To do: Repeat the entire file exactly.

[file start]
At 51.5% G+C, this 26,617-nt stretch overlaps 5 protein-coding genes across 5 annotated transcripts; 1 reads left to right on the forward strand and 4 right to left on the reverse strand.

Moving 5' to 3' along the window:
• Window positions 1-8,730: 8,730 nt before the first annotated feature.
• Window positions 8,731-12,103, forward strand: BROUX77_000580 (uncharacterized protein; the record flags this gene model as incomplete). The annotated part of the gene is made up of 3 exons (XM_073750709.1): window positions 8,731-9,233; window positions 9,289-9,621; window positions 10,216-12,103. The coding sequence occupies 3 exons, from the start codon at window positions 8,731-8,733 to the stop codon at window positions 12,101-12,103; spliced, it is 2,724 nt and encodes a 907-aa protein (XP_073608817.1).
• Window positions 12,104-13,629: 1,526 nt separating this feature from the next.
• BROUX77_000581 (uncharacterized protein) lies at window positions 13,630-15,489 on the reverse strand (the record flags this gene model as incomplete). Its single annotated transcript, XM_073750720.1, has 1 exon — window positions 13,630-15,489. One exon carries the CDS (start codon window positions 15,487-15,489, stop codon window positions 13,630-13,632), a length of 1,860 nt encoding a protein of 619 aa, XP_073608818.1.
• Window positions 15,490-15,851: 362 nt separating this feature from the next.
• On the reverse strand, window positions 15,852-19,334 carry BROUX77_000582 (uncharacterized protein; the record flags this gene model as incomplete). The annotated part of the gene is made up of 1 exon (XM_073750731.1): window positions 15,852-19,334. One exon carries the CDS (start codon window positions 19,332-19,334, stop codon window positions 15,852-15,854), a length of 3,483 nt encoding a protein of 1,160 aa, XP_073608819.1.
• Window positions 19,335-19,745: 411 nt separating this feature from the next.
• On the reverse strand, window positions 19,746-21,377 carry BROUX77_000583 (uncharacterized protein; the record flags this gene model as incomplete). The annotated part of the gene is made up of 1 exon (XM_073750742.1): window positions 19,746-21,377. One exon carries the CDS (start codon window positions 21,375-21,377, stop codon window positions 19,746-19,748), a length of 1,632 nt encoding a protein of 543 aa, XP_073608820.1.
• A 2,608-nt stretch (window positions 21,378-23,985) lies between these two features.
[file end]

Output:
At 51.5% G+C, this 26,617-nt stretch overlaps 5 protein-coding genes across 5 annotated transcripts; 1 reads left to right on the forward strand and 4 right to left on the reverse strand.

Moving 5' to 3' along the window:
• Window positions 1-8,730: 8,730 nt before the first annotated feature.
• Window positions 8,731-12,103, forward strand: BROUX77_000580 (uncharacterized protein; the record flags this gene model as incomplete). The annotated part of the gene is made up of 3 exons (XM_073750709.1): window positions 8,731-9,233; window positions 9,289-9,621; window positions 10,216-12,103. The coding sequence occupies 3 exons, from the start codon at window positions 8,731-8,733 to the stop codon at window positions 12,101-12,103; spliced, it is 2,724 nt and encodes a 907-aa protein (XP_073608817.1).
• Window positions 12,104-13,629: 1,526 nt separating this feature from the next.
• BROUX77_000581 (uncharacterized protein) lies at window positions 13,630-15,489 on the reverse strand (the record flags this gene model as incomplete). Its single annotated transcript, XM_073750720.1, has 1 exon — window positions 13,630-15,489. One exon carries the CDS (start codon window positions 15,487-15,489, stop codon window positions 13,630-13,632), a length of 1,860 nt encoding a protein of 619 aa, XP_073608818.1.
• Window positions 15,490-15,851: 362 nt separating this feature from the next.
• On the reverse strand, window positions 15,852-19,334 carry BROUX77_000582 (uncharacterized protein; the record flags this gene model as incomplete). The annotated part of the gene is made up of 1 exon (XM_073750731.1): window positions 15,852-19,334. One exon carries the CDS (start codon window positions 19,332-19,334, stop codon window positions 15,852-15,854), a length of 3,483 nt encoding a protein of 1,160 aa, XP_073608819.1.
• Window positions 19,335-19,745: 411 nt separating this feature from the next.
• On the reverse strand, window positions 19,746-21,377 carry BROUX77_000583 (uncharacterized protein; the record flags this gene model as incomplete). The annotated part of the gene is made up of 1 exon (XM_073750742.1): window positions 19,746-21,377. One exon carries the CDS (start codon window positions 21,375-21,377, stop codon window positions 19,746-19,748), a length of 1,632 nt encoding a protein of 543 aa, XP_073608820.1.
• A 2,608-nt stretch (window positions 21,378-23,985) lies between these two features.